Manny Machado is signing with a team other than the Orioles, and it’s still music to the ears of everyone in Baltimore.
Not the Yankees. Not the AL East. Not even a team on the East Coast. If you’re an O’s fan who likes to go to bed early, you may never have to watch Machado again.
It could have been so much worse.
For a long time, it’s been rumored that Machado had his heart set on the bright lights of New York City. He wouldn’t have been the first major free agent to head for the Bronx at his earliest opportunity, and he wouldn’t have been the last.
Instead, the Yankees front office decided to show some restraint, given an internal desire to not spend as much money as in the past. This left an opening for the rest of Major League Baseball to try to woo Machado.
yanks execs were always said to be "mixed" on machado. hard to go to 300M, or even close, if you are sorta enthusiastic.— Jon Heyman (@JonHeyman) January 11, 2019
The Yankees weren’t the only team to shy away from signing Machado to an historic deal.
White Sox executive Kenny Williams discussed the Padres' winning offer with the media, claiming “that level wasn't feasible to us because we still have to project putting together a total winning roster."
Any team in baseball could have afforded this deal, as owners have never been richer than they are today. But to see the Padres actually pull the trigger has to be a welcome sight in league offices. The deal clearly makes sense for both sides, and free agents across baseball are breathing a big sigh of relief that the market is opening up.
Orioles fans are relieved too, as a Mike Mussina-esque move to New York would have sullied Machado’s reputation in the eyes of many in Charm City. Having to watch the most purely talented player in your team’s history play for its biggest rival, and facing him 19 games a season, would have been a lot to handle.
From the moment the Orioles inked Chris Davis to his own huge deal, Machado was never going to return to Baltimore. The fear was he’d join a team where he could torture Orioles fans for years with glimpses of what might have been. The nightmare scenario was the hated Yankees.
Instead, fans got literally the best-case scenario. If O’s fans had to power rank where they wanted to see Machado end up, Baltimore would obviously have been number one, but again, that was never happening. Number two on the list probably would have been the Padres.
The NL West is on the opposite end of the spectrum in every way from the AL East, and even within that division, a big-market team like the Dodgers or a historically prominent team like the Giants would have been marginally tougher to see. A medium-sized market team on the West Coast that hasn’t been close to a World Series in recent years sounds perfect.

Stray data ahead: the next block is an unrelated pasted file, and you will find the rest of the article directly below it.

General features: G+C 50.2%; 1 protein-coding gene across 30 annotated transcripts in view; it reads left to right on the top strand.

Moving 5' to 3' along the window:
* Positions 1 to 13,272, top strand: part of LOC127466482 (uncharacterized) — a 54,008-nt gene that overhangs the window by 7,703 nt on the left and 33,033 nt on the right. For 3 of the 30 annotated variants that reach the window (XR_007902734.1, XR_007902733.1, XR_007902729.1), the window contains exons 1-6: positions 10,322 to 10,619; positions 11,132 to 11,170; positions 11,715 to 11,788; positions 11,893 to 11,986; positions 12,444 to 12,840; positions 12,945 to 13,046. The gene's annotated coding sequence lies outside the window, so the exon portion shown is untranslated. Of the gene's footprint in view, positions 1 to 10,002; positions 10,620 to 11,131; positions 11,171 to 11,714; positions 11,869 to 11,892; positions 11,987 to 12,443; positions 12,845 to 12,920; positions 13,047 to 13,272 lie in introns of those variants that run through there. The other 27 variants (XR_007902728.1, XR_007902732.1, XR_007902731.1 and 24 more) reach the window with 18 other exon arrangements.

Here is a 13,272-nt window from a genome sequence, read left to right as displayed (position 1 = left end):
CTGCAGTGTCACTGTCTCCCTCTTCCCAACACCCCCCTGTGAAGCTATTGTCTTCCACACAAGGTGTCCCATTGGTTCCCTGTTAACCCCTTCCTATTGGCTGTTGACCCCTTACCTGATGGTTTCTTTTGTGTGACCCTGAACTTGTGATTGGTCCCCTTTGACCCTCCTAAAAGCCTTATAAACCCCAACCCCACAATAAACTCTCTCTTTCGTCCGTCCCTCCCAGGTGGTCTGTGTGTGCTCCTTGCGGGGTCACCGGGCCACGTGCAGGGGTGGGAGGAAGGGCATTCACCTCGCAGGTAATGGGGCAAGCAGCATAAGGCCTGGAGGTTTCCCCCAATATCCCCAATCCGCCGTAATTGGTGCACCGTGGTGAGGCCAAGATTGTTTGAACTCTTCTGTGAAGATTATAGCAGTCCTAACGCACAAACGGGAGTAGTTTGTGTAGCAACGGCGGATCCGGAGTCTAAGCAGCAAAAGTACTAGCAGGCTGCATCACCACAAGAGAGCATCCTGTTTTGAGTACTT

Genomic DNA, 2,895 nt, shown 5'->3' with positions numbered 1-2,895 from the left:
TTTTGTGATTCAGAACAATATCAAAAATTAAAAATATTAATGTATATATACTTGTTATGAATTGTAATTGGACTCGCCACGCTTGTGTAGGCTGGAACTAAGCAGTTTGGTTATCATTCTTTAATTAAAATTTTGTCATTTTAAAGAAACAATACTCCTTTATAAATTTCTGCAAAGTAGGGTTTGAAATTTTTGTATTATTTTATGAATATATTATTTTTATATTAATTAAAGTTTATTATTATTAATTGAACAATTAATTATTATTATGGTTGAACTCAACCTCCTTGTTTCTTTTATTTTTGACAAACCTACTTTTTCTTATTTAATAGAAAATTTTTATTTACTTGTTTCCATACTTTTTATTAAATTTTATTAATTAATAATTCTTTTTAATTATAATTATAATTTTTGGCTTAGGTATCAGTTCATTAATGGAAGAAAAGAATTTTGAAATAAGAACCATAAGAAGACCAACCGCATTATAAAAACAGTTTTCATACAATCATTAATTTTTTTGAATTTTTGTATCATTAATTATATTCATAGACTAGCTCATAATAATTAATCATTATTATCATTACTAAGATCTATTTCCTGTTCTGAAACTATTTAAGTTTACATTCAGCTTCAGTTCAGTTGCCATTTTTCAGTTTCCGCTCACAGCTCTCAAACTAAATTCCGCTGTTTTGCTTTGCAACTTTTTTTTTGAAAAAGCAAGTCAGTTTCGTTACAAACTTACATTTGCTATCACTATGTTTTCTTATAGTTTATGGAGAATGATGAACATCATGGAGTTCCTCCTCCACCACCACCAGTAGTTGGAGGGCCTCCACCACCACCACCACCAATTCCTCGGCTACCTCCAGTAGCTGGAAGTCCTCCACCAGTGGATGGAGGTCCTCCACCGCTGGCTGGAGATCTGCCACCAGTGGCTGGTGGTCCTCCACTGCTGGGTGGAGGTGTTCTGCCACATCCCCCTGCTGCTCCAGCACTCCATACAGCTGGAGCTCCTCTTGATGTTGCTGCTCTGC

The Padres do appear to be a good fit for the star infielder, as they’ve assembled one of the greatest collections of young talent in minor league history. MLB Pipeline had a whopping 10 members of San Diego’s farm system in their Top 100 prospects list, and many of those stars are on the cusp of readiness.
The top prospect in the bunch, Fernando Tatis, Jr. is also a shortstop, but as Machado clearly displayed for a half-decade in Baltimore, he is more than capable of sliding to third base. However San Diego lines up the two, this looks like the new future best left side of the infield in the sport.
San Diego may be a year or two away from truly competing, but that wasn’t enough to deter Machado from signing the largest free agent contract in the history of North American sports (Giancarlo Stanton’s $325 million deal was an extension, not a free agent signing). It’s a great look for baseball to have a smaller market team willing to make such an enormous investment despite not being ready to win a World Series quite yet.
If Machado had gone to the Yankees, we may have seen the now-mandatory viral videos of fans burning their Orioles Machado jerseys. Instead, who can blame him for taking $300 million to live in San Diego for 10 years?
Instead of the chorus of boos Machado would have received had he returned to Baltimore in pinstripes, he’ll now certainly receive an ovation when the Padres come to town at the end of June this year.
Unfortunately, if he continues on his Hall of Fame trajectory (a big if, considering how high a bar that is to clear), he’d likely enter wearing a San Diego cap. It would be frustrating for O’s fans, knowing they had him in Baltimore for six seasons. But it would be a whole lot worse to see “NY” on his hat for the next decade. For getting to avoid that misery, O’s fans should be celebrating nearly as much as Padres fans.
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